Rocket-Propelled Syria

How the Weapons Trade is Fracturing the Opposition

Dangerous bedfellows: A member of the Free Syrian Army in Aleppo. (Courtesy Reuters)

On a recent Monday, Khatab, a 28-year-old former factory worker, sipped bitter coffee, leaned against an unpainted wall of a small house in the northern Syrian province of Idlib, and explained that he was in no rush. His special order of two 14.5-millimeter anti-aircraft guns was not slated to arrive until much later in the day.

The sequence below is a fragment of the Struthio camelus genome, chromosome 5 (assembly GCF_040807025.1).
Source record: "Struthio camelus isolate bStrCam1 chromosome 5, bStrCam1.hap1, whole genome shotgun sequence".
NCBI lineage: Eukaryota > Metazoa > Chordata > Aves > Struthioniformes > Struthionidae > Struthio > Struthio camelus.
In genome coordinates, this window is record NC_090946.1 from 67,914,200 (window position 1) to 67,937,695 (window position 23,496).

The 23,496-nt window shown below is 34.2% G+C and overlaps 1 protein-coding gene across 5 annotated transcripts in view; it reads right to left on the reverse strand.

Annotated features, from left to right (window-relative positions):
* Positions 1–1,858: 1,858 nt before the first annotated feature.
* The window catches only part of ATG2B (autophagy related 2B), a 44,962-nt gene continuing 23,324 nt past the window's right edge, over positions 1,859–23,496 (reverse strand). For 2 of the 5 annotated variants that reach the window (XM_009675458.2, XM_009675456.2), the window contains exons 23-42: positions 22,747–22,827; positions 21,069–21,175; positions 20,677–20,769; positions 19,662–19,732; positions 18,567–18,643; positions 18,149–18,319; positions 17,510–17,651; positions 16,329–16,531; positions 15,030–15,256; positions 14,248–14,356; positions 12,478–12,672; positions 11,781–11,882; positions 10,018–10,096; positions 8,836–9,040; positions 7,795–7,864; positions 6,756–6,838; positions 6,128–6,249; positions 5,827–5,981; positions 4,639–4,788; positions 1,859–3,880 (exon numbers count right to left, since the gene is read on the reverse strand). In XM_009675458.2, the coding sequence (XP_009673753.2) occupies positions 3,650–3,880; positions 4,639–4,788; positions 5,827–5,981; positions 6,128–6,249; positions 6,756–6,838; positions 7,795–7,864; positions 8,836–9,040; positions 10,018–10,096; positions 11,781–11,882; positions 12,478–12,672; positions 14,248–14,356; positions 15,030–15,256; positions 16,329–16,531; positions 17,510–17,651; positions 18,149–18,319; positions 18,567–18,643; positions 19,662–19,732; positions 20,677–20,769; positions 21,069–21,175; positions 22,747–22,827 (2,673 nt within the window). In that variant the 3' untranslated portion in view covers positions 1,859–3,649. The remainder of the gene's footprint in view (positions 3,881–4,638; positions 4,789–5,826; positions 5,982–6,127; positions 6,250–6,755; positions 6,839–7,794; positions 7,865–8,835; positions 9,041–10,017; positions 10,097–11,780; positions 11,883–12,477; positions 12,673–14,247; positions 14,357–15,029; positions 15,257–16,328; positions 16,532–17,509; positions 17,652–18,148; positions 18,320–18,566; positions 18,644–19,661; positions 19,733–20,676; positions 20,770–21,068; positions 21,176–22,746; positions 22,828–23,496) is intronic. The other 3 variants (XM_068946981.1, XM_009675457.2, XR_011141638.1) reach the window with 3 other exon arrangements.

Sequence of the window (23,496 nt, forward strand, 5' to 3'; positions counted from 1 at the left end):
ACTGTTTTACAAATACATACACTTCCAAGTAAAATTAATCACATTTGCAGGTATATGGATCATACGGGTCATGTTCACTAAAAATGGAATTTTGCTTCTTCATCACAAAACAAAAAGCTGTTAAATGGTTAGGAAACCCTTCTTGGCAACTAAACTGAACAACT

A veritable arsenal of weapons surrounded him: heavy machine guns, sniper rifles, rocket-propelled grenades, Kalashnikovs, and boxes upon boxes of ammunition. In the middle of the room sat the master of the operation, a silver-haired Syrian named Abu Sohaib, who had smuggled this shipment of weapons across the border from Iraq.

Men from the Free Syrian Army (FSA) stalked about, deciding which firepower was worth their money. A young, bearded man with gelled hair examined several BKC machine guns but walked

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